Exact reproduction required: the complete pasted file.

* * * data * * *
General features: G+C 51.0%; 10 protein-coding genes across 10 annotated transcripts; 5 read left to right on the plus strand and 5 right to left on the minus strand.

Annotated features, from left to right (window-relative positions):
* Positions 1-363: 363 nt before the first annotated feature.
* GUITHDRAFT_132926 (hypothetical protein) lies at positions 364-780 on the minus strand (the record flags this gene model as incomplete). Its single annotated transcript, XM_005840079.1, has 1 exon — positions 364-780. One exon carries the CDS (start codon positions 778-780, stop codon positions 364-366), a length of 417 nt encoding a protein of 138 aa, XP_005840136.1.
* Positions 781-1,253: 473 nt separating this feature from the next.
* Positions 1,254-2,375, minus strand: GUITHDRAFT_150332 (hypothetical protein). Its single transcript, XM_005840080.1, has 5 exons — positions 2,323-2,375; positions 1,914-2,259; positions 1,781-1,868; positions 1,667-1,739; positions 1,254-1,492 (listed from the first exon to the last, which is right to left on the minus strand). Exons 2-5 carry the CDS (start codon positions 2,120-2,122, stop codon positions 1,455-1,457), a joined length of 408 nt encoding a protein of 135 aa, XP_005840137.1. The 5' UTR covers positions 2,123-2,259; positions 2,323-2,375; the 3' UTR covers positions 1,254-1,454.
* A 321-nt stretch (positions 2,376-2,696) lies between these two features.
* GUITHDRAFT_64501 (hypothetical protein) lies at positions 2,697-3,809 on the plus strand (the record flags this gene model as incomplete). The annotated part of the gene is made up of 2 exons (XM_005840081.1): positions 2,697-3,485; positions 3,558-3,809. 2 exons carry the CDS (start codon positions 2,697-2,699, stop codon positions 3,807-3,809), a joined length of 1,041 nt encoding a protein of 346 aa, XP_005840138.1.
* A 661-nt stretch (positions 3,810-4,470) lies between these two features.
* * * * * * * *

General features: G+C 51.0%; 10 protein-coding genes across 10 annotated transcripts; 5 read left to right on the plus strand and 5 right to left on the minus strand.

Annotated features, from left to right (window-relative positions):
* Positions 1-363: 363 nt before the first annotated feature.
* GUITHDRAFT_132926 (hypothetical protein) lies at positions 364-780 on the minus strand (the record flags this gene model as incomplete). Its single annotated transcript, XM_005840079.1, has 1 exon — positions 364-780. One exon carries the CDS (start codon positions 778-780, stop codon positions 364-366), a length of 417 nt encoding a protein of 138 aa, XP_005840136.1.
* Positions 781-1,253: 473 nt separating this feature from the next.
* Positions 1,254-2,375, minus strand: GUITHDRAFT_150332 (hypothetical protein). Its single transcript, XM_005840080.1, has 5 exons — positions 2,323-2,375; positions 1,914-2,259; positions 1,781-1,868; positions 1,667-1,739; positions 1,254-1,492 (listed from the first exon to the last, which is right to left on the minus strand). Exons 2-5 carry the CDS (start codon positions 2,120-2,122, stop codon positions 1,455-1,457), a joined length of 408 nt encoding a protein of 135 aa, XP_005840137.1. The 5' UTR covers positions 2,123-2,259; positions 2,323-2,375; the 3' UTR covers positions 1,254-1,454.
* A 321-nt stretch (positions 2,376-2,696) lies between these two features.
* GUITHDRAFT_64501 (hypothetical protein) lies at positions 2,697-3,809 on the plus strand (the record flags this gene model as incomplete). The annotated part of the gene is made up of 2 exons (XM_005840081.1): positions 2,697-3,485; positions 3,558-3,809. 2 exons carry the CDS (start codon positions 2,697-2,699, stop codon positions 3,807-3,809), a joined length of 1,041 nt encoding a protein of 346 aa, XP_005840138.1.
* A 661-nt stretch (positions 3,810-4,470) lies between these two features.